March 24, 2005
Researchers call for expanding the repertoire in studying birdsong
A pair of leading scientists who study songbirds as models for understanding the human brain and how humans acquire language say it’s time for the burgeoning field to begin singing a different tune and study a wider variety of species.
Michael Beecher and Eliot Brenowitz, University of Washington professors of psychology and biology, say that while a great deal of knowledge has been gleaned by studying songbirds over the past three decades, a narrow focus on just a few species only provides a fragmentary picture of how the brains of nearly 4,000 songbird species function.
Writing in companion papers in the March issues of the journals Trends in Neurosciences and Trends in Ecology and Evolution, the two UW scientists argue that there is much greater diversity in how and when birds learn to sing than is generally recognized. They say the value of the birdsong system as a model for studying how the brain controls the learning of language would be greatly enhanced by taking into account the diversity seen among different bird species.
“We are interested in comparative approaches,” said Beecher, who is an animal behaviorist. “There are many patterns of learning, but most studies are on zebra finches or white-crowned sparrows, in which song learning is restricted to the first year of life. People are not taking advantage of the wide spectrum of bird species. There probably are more species learning songs into their third and fourth years than those who only learn in the first few months or first year.”
“One of the great things about songbirds is there is great variety in the manner in which different species learn to sing,” said Brenowitz, a neurobiologist. “They are great models, but we should take advantage of the diversity of what they have to offer.”
Brenowitz noted that the often-studied zebra finch is sexually mature in just 90 days.
“They learn song quickly so it is hard to say this change in the brain is related to this aspect of song development. We can understand these kinds of things better in other species that mature more slowly. We can learn, for example, how the brain controls learning new songs as an adult, or to mimic the songs of other species. With different species, you get to ask all kinds of questions and get all kinds of answers that you can’t with any single species.”
The researchers said scientists need to be cautious about regarding the behavior of one or two species as typical of all songbirds in general.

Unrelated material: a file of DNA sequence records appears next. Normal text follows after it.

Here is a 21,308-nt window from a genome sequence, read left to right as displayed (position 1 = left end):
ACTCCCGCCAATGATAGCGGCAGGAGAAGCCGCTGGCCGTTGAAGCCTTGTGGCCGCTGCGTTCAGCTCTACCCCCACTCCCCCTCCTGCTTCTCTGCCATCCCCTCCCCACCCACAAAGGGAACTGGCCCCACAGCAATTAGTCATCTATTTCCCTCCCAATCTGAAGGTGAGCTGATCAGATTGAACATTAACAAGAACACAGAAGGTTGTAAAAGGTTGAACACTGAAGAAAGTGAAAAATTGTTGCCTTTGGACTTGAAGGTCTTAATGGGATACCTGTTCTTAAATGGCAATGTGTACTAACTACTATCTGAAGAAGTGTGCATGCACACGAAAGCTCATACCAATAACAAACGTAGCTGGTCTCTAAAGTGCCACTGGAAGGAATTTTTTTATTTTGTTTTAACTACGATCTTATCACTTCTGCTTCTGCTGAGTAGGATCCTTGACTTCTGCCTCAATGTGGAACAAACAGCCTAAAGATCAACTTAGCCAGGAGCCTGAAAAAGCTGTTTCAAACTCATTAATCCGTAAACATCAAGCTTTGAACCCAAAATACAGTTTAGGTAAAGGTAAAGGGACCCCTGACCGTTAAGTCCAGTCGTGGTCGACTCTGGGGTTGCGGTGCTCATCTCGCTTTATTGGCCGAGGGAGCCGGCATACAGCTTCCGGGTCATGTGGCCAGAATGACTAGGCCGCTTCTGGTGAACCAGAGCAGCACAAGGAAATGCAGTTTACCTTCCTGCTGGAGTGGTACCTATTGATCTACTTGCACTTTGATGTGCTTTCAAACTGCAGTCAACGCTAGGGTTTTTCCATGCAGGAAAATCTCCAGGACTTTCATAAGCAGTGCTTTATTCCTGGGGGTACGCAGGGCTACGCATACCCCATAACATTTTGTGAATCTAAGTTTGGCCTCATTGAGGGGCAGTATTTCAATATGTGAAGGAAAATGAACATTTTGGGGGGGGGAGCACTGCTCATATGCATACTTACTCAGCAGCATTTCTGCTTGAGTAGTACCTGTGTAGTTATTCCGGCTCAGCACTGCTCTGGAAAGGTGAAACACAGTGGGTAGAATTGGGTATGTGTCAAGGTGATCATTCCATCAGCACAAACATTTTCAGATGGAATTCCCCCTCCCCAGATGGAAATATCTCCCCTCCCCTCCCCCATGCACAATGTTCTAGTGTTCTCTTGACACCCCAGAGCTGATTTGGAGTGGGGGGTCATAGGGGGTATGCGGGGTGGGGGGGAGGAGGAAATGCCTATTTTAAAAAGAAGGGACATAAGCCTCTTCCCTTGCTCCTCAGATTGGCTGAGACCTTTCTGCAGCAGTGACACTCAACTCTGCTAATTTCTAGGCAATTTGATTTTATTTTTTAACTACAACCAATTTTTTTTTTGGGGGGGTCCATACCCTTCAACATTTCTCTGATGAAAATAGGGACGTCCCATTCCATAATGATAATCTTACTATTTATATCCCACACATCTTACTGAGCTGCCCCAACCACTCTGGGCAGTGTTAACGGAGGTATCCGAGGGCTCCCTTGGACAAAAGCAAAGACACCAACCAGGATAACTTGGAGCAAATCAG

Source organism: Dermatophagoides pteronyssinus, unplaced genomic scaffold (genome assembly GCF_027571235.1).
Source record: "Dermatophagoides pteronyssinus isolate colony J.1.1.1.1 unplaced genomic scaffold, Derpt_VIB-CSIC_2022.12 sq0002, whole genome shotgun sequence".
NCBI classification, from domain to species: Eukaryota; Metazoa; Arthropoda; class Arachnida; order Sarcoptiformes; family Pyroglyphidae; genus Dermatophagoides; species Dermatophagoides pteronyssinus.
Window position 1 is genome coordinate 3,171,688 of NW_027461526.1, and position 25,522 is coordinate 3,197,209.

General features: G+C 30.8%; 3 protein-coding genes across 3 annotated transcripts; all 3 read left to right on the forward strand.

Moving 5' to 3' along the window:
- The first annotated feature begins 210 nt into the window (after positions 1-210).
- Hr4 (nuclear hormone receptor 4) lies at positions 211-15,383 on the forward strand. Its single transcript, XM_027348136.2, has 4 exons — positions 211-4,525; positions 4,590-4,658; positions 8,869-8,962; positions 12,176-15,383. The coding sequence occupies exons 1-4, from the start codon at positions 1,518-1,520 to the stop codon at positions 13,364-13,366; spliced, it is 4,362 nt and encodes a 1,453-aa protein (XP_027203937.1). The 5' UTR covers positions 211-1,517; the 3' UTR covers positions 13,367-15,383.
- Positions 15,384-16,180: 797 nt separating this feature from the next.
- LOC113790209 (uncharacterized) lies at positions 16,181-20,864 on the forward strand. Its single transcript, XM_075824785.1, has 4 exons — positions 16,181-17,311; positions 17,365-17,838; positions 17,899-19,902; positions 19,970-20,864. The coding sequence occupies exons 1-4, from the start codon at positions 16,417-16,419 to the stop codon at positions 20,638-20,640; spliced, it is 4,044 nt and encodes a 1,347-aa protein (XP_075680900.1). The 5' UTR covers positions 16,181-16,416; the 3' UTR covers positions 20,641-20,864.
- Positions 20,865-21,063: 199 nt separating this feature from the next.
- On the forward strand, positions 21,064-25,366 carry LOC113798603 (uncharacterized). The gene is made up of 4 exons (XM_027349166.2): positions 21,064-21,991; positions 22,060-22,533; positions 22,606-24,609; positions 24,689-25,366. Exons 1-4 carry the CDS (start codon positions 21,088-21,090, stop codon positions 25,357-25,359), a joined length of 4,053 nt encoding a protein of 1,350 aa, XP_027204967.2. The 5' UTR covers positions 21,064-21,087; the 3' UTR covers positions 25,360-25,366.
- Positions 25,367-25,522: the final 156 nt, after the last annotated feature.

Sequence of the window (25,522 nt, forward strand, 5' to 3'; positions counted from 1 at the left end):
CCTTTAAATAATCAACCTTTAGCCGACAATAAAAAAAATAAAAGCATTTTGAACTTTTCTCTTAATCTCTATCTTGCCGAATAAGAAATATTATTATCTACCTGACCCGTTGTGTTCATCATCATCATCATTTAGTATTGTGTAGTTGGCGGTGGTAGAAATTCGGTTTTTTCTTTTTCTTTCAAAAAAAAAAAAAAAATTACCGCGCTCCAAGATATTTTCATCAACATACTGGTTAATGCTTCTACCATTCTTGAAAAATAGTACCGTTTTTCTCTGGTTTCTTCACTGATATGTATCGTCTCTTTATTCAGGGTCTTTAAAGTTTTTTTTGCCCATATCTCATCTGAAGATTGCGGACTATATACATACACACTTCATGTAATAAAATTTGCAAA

“Settling on one species is risky,” said Brenowitz, “because it depends on which species you began with. If you started with the starling, which learns throughout its life, rather than the zebra finch, our view of the basic or norm for birds would be very different.”
The UW scientists said that previous research tended to label songbirds as either closed-end or open-ended learners, depending on when they learned their song repertoires. The assumption has been that most species, with a few exceptions, learned their songs early in life. More recent research, Beecher and Brenowitz said, has shown that there is a continuum of learning, with some species acquiring a fixed repertoire early in life, others whose song changes over the course of a year, others that add new songs from year to year and still others who learn an entirely new group of songs each year.
“We want to set an agenda for the next generation of studies and focus on comparative work beyond the standard species that have been examined,” said Beecher. “Researchers would benefit from looking at species that do things differently because there are very different learning patterns. There is no one typical way in which songbirds learn.”
“Some birds stick with what they learned the year before, others change,” added Brenowitz. “There is a pool of plasticity in the bird brain that such species as mockingbirds and starlings take advantage of but white-crowned sparrows don’t. There is a parallel in human language learning — factors that limit most people in learning a second language to childhood, while a few have no problem, even as adults.”
For more information, contact Brenowitz at (206) 543-8534 or firstname.lastname@example.org or Beecher at (206) 543-6545 or email@example.com. Beecher will be out of his office until March.28.